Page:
Rooting around in the basement of a Camden library a couple of decades ago I came across a set of shelves buckling under the weight of the handsome Caxton edition of Balzac’s Comédie humaine, published in 1899 to mark the centenary of the author’s birth. Inserted in the copy of Eugénie Grandet was a note from a senior librarian to the effect that once the present reader had finished going through them, the books could be pulped.
At the time, I thought it a stupefying act of literary vandalism; now, I fear, it would take an illegal substance to quell my anger. But such shabby treatment is not unusual where Balzac is concerned. To this day, the English reader is dependent on second-hand bookshops and uneven translations should he wish to immerse himself in the oeuvre of the man who famously, and with typical bravado, announced that what Napoleon had been unable to finish with the sword, he would accomplish with the pen.
As Graham Robb acknowledges in an appendix to his even-handed, sceptical and engrossing biography, Balzac, throughout his life and in the hereafter, inspired contrary views and violently differing opinions. Unsurprisingly, Zola saw him as the father of the Naturalist novel (with himself, no doubt, as its grandson), in Robb’s paraphrase, ‘the experimental scientist who funnelled the phantasmagoria of Romanticism into the test-tube of the modern novel’. Others, however, were more ambivalent. George Eliot deemed Le Père Goriot ‘a hateful book’, while a prissy Mrs Gaskell said, ‘His novels leave such a bad taste in the mouth.’ It took Flaubert to understand their true dynamic. ‘What a man he would have been had he known how to write!’ he wrote. ‘But that was the only thing he lacked. After all, an artist would never have accomplished so much nor had such breadth.’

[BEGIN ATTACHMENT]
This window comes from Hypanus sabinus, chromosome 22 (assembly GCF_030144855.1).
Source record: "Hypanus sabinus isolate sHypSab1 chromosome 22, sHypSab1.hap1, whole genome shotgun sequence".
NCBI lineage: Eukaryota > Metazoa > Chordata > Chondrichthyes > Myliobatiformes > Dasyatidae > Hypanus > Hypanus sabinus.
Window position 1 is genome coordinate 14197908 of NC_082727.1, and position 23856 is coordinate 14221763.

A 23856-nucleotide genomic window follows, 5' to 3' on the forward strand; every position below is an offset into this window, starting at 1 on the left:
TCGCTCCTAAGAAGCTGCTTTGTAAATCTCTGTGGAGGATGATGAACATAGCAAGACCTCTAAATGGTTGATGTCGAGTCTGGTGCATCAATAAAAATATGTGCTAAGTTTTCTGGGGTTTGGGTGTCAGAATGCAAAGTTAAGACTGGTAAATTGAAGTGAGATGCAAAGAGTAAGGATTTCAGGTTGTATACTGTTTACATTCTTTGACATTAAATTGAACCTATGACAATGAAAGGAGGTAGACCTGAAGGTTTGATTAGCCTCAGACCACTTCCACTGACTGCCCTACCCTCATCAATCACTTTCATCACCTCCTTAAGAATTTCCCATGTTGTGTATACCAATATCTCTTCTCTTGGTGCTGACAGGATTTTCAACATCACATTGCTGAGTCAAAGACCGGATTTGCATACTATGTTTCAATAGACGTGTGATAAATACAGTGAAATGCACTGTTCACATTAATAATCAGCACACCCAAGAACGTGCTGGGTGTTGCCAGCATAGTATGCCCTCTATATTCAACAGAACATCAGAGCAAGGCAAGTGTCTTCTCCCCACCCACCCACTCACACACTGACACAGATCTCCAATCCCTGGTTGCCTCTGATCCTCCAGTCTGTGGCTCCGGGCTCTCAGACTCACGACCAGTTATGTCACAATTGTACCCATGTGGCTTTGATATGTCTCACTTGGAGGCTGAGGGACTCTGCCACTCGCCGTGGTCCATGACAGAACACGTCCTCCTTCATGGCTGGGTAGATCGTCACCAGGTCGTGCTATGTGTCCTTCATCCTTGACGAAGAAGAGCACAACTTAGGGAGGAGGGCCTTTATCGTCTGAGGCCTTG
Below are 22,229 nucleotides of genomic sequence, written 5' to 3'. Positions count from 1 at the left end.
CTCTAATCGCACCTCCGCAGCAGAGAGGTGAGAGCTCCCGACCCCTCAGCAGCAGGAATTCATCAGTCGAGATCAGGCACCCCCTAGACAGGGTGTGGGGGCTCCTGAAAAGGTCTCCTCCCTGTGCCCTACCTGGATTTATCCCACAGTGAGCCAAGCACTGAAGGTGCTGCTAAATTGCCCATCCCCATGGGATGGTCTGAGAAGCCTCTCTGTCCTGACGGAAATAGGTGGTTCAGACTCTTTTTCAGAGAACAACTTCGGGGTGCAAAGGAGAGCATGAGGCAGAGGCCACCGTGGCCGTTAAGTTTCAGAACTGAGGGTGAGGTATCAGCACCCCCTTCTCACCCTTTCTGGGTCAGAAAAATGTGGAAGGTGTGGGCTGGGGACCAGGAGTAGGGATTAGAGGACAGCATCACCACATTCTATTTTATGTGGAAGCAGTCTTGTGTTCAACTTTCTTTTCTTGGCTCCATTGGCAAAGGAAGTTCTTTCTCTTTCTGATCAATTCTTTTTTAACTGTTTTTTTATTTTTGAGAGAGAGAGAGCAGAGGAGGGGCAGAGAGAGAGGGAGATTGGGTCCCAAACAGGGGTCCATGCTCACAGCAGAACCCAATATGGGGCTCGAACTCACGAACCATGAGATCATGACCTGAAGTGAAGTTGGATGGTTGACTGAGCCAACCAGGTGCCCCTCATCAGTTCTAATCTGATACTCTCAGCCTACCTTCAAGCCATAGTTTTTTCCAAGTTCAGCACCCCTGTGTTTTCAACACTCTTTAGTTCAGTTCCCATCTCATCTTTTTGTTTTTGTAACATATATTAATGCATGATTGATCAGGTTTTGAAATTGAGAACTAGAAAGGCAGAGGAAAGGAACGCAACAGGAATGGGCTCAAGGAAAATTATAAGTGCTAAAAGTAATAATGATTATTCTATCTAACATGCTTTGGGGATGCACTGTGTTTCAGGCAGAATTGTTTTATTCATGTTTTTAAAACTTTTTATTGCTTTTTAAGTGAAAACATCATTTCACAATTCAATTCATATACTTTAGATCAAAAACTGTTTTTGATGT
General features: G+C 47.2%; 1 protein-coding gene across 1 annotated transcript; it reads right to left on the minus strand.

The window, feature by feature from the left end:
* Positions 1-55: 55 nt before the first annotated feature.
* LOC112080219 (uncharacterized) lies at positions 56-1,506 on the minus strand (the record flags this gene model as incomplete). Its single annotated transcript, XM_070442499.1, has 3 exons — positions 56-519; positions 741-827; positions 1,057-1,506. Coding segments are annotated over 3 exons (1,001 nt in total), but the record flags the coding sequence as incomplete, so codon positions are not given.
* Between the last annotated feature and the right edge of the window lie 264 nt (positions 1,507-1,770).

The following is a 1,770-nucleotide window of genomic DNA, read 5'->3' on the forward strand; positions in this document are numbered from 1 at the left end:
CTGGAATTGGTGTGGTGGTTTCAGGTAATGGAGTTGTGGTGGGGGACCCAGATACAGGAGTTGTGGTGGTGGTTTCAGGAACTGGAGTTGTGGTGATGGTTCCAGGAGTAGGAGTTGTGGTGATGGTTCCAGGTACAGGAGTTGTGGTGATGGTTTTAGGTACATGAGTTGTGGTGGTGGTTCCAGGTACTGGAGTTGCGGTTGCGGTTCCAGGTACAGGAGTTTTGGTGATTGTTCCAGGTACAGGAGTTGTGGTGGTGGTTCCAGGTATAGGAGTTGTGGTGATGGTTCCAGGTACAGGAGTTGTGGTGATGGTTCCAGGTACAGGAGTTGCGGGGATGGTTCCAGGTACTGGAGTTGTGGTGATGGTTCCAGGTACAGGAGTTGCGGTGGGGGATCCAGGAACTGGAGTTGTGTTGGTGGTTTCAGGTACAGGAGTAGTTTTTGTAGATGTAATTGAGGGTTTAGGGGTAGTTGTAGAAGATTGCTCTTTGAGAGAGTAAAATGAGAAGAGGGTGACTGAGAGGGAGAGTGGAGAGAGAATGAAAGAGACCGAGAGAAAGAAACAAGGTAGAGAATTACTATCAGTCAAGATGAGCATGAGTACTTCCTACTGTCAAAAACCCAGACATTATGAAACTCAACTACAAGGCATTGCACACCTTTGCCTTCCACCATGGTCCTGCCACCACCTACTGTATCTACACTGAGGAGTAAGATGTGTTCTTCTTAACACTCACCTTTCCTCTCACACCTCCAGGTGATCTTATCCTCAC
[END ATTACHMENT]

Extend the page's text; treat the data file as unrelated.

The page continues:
Here Flaubert might have been speaking about himself. For where he, the self-conscious ‘artist’, prevaricated endlessly over whether or not to insert a comma, Balzac bulldozed ahead. In the time it might have taken Flaubert to finish a sentence, Balzac could complete a novel. He believed it was all to do with willpower and energy. Even sex might interrupt the creative process. ‘Sperm for him was an emission of pure cerebral substance,’ observed the brothers Goncourt, ‘a sort of filtering out and loss, through the penis, of a work of art. And after some misdemeanour or other, when he had neglected to apply his theory, he turned up at the home of [the critic] Latouche, crying, “I lost a book this morning!”’
This was just one of Balzac’s many potty theories. But it is largely futile to attempt to follow his labyrinthine logic. Like countless other great writers, Balzac had more theories than Einstein but he was rarely able to make one stick. He was, in any case, a mass of contradictions and potential paradoxes, depending on where one stands either a royalist or a republican, a capitalist or a Marxist (Marx marked him out for praise in Das Kapital), a dandy or a derelict, gay or straight.